Symbolic Interactionism: An Introduction, An Interpretation, An Integration, 6/e
Joel M. Charon, Moorhead State University
Published October, 1997 by Prentice Hall Humanities/Social Science
Copyright 1998, 245 pp.
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Refined for greater clarity and timeliness, this intriguing, organized
introduction to symbolic interactionism focuses on the human being
as an active participant in relation to his/her environment, defining
the many issues and complex relationship between the individual and
society, as well as the relevance of this perspective to understanding
the human being.
Takes an integrated approacheach chapter builds
on previous ones, enabling students to first grasp individual concepts
and then understand the symbolic interactionism perspective as a whole.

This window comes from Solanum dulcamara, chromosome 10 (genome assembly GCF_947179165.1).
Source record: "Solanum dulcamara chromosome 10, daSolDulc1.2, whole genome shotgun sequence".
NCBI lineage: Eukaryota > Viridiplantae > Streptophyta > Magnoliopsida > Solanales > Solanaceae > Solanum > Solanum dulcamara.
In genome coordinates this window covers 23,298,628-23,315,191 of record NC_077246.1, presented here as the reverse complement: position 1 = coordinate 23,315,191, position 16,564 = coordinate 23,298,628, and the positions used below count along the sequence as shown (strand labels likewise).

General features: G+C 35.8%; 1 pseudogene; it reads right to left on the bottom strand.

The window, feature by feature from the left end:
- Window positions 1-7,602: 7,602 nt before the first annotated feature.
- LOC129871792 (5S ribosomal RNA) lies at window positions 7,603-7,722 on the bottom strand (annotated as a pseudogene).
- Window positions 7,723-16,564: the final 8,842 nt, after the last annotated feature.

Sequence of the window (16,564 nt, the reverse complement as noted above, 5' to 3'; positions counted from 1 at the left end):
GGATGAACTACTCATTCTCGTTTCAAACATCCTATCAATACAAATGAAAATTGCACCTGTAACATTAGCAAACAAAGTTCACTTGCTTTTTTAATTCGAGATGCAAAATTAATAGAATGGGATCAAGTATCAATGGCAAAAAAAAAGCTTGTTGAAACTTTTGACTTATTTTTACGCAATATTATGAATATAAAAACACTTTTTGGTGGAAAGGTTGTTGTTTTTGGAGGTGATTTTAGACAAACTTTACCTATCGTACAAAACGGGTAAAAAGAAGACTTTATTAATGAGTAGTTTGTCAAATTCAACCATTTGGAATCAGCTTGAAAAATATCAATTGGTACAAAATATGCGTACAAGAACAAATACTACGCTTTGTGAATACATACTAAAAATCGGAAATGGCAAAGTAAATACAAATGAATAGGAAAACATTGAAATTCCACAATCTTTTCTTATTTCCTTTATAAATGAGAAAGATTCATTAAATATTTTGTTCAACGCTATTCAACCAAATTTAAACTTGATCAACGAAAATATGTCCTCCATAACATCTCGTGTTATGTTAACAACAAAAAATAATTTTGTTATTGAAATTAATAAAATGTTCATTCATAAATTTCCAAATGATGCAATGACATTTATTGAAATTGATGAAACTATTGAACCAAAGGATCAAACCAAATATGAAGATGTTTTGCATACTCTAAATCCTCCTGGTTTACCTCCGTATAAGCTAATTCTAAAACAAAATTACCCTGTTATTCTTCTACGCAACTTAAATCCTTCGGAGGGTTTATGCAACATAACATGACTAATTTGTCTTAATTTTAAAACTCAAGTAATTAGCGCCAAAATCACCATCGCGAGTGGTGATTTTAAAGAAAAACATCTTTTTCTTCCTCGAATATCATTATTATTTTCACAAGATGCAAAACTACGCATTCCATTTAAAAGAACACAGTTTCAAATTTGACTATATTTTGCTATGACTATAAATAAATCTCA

Includes examples of how the perspective can be applied
to gender and ethnic group relations.
Uses recent empirical studies that illustrate how symbolic
interactionism has been used to study human action.
Devotes a chapter to the theories of Erving Goffman,
with discussions on drama in interaction, the self of social interaction,
rituals of interaction, and the environments of social interaction.
Emphasizes the relevance of symbolic interactionism to understanding
the discipline of sociology.
NEWRevises the first three chapters for a clearer,
more accessible introduction to the concept of symbolic interactionism.
(NOTE: Each chapter concludes with a Summary and References.)
1. The Nature of "Perspective".
2. The Perspective of Social Science.
3. Symbolic Interactionism as a Perspective.
4. The Meaning of the Symbol.
5. The Importance of the Symbol.
6. The Nature of the Self.
7. The Human Mind.
8. Taking the Role of the Other.
9. Human Action.
10. Social Interaction.
12. Erving Goffman.
13. Symbolic Interactionism: A Final Assessment.